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    Description

    Moisture content has an effect on the biological decay of wood. The literature states that serious decay occurs when the moisture content of wood is above the fiber saturation point (FSP), which is the measurement of the moisture content of wood when the cell walls are saturated and the cell cavities free from water (average 30%). We can chemically modify wood hydroxyls by various treatments (i.e., acetylation, isocyanates, and epoxides) which result in the lowering of the FSP. If we modify the availability of water in the cell wall, we can reduce or eliminate biological degradation. So is biological protection as simple as removing a water molecule at the glycosidic hydrolysis site required by the degrading enzyme? Investigations are underway to chemically modify wood and fiber samples and evaluate them biologically by the soil block test, as well as by the FSP and the equilibrium moisture content (EMC). EMC is the moisture content of wood at any given relative humidity and temperature. Potential correlation between moisture exclusion and biological protection will be discussed.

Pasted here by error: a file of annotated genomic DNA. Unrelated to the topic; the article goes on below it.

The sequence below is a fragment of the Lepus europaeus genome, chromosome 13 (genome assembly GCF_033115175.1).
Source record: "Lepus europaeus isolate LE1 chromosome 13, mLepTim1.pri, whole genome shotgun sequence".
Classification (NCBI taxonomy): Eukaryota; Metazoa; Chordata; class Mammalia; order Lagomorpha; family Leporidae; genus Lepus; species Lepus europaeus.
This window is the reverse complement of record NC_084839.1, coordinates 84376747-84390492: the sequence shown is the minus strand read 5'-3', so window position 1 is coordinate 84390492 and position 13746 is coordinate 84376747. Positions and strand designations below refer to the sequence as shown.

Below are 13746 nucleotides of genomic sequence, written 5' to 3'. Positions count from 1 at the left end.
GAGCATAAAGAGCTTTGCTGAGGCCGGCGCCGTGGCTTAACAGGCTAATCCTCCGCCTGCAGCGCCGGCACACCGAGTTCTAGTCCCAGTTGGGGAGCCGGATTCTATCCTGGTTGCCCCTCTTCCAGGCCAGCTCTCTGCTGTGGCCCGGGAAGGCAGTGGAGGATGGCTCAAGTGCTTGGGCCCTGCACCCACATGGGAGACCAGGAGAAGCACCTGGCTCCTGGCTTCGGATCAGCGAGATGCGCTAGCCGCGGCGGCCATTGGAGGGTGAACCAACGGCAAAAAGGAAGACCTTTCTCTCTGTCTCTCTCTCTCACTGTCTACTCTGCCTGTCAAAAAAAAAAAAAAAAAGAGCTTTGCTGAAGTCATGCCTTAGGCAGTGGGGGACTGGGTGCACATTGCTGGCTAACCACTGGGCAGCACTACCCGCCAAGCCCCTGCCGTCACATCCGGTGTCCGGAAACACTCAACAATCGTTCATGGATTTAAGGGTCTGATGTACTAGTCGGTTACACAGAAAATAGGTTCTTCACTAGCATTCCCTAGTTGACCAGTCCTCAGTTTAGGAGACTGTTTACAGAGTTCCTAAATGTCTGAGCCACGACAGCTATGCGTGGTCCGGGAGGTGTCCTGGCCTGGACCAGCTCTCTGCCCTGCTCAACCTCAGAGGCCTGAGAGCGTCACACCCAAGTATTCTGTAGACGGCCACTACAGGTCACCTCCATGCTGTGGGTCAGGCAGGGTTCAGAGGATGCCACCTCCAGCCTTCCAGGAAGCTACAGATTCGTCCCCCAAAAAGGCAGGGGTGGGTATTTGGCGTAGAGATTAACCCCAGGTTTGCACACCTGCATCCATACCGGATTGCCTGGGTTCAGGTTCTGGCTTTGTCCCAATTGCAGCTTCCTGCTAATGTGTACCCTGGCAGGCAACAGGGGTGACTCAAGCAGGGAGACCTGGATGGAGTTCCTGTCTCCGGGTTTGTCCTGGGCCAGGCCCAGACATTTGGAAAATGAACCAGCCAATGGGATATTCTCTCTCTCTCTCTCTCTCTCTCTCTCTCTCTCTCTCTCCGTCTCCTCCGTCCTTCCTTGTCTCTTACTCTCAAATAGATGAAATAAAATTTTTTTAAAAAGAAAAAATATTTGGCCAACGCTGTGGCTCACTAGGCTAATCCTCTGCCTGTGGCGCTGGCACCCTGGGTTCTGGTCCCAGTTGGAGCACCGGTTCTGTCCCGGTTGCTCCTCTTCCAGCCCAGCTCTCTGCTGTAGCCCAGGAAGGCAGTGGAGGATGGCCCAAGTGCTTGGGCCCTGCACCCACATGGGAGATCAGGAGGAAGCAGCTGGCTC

Publication Notes

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    • This article was written and prepared by U.S. Government employees on official time, and is therefore in the public domain.

    Citation

    Rowell, Roger M.; Ibach, Rebecca E. 2000. Improvements in decay resistance based on moisture exclusion. Mol. Cryst. And Liq. Crsyt., 2000. 353: 23-33.

    Keywords

    Chemical modification, wood decay, wood preservation, fiber saturation point, equilibrium moisture content

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https://www.fs.usda.gov/treesearch/pubs/55905